They found the Ilkhan delegation on the balcony. Borshar Tarkhan rose and bowed. “Greetings. I gather your endeavors have not met with much success,” he said in perfect Frankish.

He was expecting that, thought Erik. Their spies must make Francesca envious. “Yes. We plan to go to Venice itself…”

The Tarkhan interrupted. “I am ordered to accompany you if that is the case.”

Erik wondered why Eberhart looked as if he had just swallowed something really nasty. As they walked back to their quarters in the Inn Erik decided he’d better get on with learning some Mongol. It made him uncomfortable not to know what these people were saying among themselves. And he was, first and foremost, Manfred’s bodyguard. Anything that made him uncomfortable was a warning sign.

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6 Responses to Much Fall Of Blood — Snippet 15

  1. alejo says:

    This is shaping up to be a truly wonderful book. I’m
    wondering how Byzantium survived
    Ottomans. Did the unpleasant business in 1204 not happen in this time line? When was the Crusade or Crusades that gave the “franks” that appelation? At risk of offending someone (please don’t, it’s not intended), how did Islam come about in this time line and get so strong? Did the Mongols take the Levant from the Byzantines or from the Seljuks? So many questions.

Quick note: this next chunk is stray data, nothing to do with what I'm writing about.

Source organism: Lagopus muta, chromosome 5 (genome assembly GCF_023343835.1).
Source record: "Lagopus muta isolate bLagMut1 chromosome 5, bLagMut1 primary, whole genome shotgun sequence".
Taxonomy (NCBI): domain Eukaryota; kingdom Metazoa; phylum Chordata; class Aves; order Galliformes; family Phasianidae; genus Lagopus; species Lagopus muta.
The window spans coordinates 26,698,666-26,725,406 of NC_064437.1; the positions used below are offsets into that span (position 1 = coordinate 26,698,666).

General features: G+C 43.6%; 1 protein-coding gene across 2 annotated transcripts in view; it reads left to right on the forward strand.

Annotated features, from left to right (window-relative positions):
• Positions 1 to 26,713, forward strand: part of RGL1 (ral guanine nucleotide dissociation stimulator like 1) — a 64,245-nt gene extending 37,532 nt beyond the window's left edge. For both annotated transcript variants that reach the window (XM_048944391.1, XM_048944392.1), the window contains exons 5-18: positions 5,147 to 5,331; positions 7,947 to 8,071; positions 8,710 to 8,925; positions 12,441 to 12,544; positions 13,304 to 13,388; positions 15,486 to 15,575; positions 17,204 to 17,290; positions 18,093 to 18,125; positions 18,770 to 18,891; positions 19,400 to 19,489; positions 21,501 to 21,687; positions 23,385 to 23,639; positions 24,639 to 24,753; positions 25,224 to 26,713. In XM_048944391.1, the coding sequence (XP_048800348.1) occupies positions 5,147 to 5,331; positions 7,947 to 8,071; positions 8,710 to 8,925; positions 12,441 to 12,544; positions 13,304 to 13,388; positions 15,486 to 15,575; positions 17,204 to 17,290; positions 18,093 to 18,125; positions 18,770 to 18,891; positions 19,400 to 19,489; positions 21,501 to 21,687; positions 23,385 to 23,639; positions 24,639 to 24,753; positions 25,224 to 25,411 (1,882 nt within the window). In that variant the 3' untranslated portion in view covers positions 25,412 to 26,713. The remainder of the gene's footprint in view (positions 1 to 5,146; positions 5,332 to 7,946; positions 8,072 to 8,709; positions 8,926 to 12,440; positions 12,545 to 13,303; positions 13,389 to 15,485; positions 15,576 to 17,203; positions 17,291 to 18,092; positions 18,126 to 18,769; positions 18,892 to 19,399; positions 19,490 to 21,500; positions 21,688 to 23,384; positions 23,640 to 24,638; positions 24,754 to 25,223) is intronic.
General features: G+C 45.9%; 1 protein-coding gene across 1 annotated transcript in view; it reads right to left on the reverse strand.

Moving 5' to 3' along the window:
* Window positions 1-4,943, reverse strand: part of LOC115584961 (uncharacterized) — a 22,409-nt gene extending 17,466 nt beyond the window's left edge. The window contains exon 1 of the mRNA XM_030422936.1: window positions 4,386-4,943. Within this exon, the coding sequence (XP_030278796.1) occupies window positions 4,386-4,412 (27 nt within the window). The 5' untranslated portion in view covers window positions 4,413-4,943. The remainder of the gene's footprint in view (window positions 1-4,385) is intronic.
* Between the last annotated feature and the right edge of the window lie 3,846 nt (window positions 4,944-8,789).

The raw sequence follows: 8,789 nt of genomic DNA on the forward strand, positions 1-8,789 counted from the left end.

2. robert says:

    Let’s see. Manfred was born in 1520 AD and the first book (Shadow of the Lion)starts in 1537. I assume that this book takes place in the 1540’s. Islam must have been around for at least 800 or 900 years. The map in Shadow of the Lion shows Spain as part of Aquitaine, so the Reconquista was either completely different, or Aquitaine is Islamic, or the conquest never happened (so what happened to Visigothic Spain?), or what? Clearly the conquest of Byzantium never happened. In fact it sounds as though it was attempted and failed with lots of bloodshed: “The Mongols are not welcome in Byzantium — with good reason.”
    I agree, alejo. A bit of historic background would help–help, help, Eric, Drak, somebody.

  3. Geoff says:

    Must. Have. e-Arc.


  4. James says:

    Everything is different.

    First i dont think the conquest of spain ever really got off to a good start. Instead of scattered princes of europe they met the holy roman empire.

    I believe the mongols took care of the ottomans. And didnt byzantium accually fall because the crusaders sacked it before the muslims got there?